ENNI: That’s really well put. I love that. The last thing, and you’ve given advice before, and throughout this interview right now, but I’m curious, at this point, do you have any advice that maybe has come to you more recently?
STOHL: You mean, specifically for writing? Or just my general guru… [laughs].
ENNI: Yeah! Be a life coach for a minute.
STOHL: “Do not stay with that man!” [both laugh] I say this the most… you have to be the first person to take yourself seriously. I feel [there] was such a long period in my life, when I couldn’t say, “I’m a writer.” Like that was me thinking I was so great. I see it with people about visual arts. I see it with people about music. If you can’t say, “I’m a musician,” nobody else is going to say you’re a musician.
ENNI: And you’re saying that your block to that, was that if felt pretentious to say that?
STOHL: Yeah. I felt unworthy. I felt like I would be another person in a coffee house in L.A., writing a screenplay. So, that was my hugest hurdle. That’s one thing that I would tell everyone is, you have to be the first person to take yourself seriously. Also, most people don’t have that kind of flexibility, but right now I’ve been working as a consultant on a video game most days of the week. And I will tell you, it’s almost impossible to work when you have a day job. So yeah, don’t quite your day job is not exactly [what I’m saying]. I get it when people say that, but it’s also so, so hard to get anything done when you also have eight hours of brain dump in a different direction. I have a lot of respect for the vast amount of women in YA, in particular, who are doing all of those things. I know Kami was teaching the whole time we were writing, the first few years.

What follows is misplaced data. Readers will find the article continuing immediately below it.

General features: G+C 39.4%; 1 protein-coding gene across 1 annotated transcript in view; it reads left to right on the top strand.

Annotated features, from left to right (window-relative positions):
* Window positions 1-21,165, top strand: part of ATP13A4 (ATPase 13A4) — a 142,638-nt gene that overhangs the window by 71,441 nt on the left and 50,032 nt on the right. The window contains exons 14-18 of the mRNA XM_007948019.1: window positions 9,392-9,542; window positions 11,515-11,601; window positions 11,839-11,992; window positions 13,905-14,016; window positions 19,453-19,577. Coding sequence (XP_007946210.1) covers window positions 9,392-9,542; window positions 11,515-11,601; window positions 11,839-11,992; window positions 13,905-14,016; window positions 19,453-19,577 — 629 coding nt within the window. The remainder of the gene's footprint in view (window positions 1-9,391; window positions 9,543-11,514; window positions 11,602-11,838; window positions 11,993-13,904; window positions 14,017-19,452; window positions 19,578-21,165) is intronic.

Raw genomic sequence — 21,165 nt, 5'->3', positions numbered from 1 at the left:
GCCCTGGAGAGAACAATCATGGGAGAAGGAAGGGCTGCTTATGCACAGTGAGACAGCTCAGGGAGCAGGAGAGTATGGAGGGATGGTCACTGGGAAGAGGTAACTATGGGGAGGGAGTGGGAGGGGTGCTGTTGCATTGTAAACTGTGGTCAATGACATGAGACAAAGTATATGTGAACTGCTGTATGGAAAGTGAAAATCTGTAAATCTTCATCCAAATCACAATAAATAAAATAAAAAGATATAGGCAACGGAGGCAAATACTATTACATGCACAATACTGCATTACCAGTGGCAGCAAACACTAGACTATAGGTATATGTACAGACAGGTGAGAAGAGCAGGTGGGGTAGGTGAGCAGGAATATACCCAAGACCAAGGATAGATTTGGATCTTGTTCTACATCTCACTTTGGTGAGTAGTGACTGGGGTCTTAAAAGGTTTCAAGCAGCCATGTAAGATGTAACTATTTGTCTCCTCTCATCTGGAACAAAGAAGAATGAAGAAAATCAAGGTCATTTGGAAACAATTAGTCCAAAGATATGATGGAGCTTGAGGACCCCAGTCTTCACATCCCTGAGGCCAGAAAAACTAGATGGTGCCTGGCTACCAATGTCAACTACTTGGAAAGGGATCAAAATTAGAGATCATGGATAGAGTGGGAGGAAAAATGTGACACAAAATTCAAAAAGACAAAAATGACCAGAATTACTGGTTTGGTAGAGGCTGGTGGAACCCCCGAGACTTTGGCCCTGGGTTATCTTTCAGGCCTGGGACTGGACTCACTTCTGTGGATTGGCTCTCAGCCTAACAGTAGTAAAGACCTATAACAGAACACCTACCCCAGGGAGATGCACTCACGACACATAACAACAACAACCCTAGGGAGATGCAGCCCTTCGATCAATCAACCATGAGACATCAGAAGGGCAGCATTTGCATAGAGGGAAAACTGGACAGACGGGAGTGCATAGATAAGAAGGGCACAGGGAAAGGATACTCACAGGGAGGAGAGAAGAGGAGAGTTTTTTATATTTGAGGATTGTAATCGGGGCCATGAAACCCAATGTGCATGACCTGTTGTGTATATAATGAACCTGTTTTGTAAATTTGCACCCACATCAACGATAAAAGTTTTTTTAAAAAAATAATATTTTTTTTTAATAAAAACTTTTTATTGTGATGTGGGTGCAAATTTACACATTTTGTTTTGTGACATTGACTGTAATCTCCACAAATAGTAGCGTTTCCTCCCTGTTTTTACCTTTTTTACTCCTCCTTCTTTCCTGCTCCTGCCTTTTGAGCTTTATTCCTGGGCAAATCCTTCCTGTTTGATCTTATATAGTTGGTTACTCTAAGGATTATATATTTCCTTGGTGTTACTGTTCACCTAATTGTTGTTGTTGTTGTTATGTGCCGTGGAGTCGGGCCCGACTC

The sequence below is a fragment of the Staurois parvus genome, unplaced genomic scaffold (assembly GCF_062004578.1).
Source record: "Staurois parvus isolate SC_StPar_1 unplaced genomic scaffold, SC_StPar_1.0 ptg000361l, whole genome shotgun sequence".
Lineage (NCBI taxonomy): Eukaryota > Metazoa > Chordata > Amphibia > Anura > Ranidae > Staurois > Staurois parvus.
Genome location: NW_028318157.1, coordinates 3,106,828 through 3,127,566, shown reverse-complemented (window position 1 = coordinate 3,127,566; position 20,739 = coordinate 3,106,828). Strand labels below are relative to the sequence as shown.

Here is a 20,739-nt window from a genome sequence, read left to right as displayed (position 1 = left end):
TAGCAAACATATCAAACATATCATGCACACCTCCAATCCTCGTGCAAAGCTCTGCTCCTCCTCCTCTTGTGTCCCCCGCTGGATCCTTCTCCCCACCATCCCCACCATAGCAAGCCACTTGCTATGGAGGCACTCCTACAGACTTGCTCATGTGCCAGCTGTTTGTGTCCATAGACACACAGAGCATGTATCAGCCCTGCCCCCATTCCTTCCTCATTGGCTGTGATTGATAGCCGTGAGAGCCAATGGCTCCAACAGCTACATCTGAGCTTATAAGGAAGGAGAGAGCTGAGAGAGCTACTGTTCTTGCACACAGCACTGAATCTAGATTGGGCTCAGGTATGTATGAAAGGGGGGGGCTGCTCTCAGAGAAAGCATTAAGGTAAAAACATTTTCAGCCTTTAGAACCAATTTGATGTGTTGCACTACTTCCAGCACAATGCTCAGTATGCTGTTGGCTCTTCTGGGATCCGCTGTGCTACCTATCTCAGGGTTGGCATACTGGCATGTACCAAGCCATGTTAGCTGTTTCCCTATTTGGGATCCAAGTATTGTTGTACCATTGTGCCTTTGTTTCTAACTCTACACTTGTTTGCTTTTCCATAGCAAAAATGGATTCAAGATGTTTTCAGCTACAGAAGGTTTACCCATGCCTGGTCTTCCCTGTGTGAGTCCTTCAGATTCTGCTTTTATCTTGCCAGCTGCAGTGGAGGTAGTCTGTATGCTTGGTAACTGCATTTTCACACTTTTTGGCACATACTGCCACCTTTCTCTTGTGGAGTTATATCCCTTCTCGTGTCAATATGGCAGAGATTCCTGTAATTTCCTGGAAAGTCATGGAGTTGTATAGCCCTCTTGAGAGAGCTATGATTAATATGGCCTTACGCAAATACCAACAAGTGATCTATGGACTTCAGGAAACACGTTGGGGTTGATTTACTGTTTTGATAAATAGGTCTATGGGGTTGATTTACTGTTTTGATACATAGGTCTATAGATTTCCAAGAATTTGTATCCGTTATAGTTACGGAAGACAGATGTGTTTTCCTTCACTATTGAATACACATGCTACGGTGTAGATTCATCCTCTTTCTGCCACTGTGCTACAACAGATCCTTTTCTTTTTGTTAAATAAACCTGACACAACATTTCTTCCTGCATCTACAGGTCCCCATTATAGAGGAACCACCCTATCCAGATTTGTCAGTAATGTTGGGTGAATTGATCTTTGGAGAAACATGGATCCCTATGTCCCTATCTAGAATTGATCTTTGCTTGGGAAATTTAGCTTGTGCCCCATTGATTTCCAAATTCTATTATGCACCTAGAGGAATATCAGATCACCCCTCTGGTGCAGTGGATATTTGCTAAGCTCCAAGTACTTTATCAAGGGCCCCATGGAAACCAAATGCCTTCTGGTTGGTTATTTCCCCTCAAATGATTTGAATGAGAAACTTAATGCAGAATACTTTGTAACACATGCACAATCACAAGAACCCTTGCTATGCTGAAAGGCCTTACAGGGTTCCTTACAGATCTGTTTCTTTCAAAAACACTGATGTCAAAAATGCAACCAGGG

ENNI: And teaching, in particular, is one of those jobs where you bring it home, and it’s constant.
STOHL: Yeah, and that’s a thing I have a hard time with. That also explains why I didn’t write a book the sixteen years I was working in software. It’s another one of those exhausting things. So that’s one of the things [I advise]. Recognize what’s different about your brain and accept it. We had a lot of frequent flyer miles, and I would go and check myself into an actual convent in Rome to work, because I had such bad focus issues. That was before the days of where you can get a patch, or whatever, and try to take your focus meds. But, my brain works a very specific way, and it took me a long time to figure out: “Oh, I have to look at everything. Oh, I have to tape it all over the wall. Oh, I have to be able to see everything at once.” Your brain is not broken, but you need to find the way you work, which might not be the way anyone else works.
ENNI: And it might be different for different projects.
STOHL: Yeah. I’m the hardest working person I know, I really am, and even I… it’s so hard for me to sit down and use my brain. I know there are so many people like me, who are blaming themselves. And, it’s your brain. You don’t have the dopamine going when you’re trying to do that. So, I would encourage everyone to be a little less nasty and judgmental about yourself, because you probably don’t understand what’s not working for you. I would tell everyone to look a little more closely at, when are you successful? When aren’t you successful? I do my best work at four or five in the morning.
STOHL: So, I just go with it. I’m a terrible insomniac. So, I wake up and roll with it. I get up, and I sit right here where we’re sitting right now, and I just start going. I have to have earphones on to work. I have a Pavlovian response. I actually, now, have to have earplugs inside my ears, and earphones on them, to work at all. I can’t look at clutter. If it’s in my line of vision, then somehow, my brain obsesses about that. I think I’m getting a little more OCD, frankly, in my old age. So, I know what I have to do. It’s very hard for me to work. Mothers… I don’t know how you do it. I have two sick children, two out of three basically, right now. And that’s what’s in my head at all times. It’s all I think about. So, it’s really, really hard to clear that space and imagine a different world, when what you see are the things you’re worrying about in this world. I would say, give yourself permission to say those things out loud, and acknowledge it, and try to figure it out.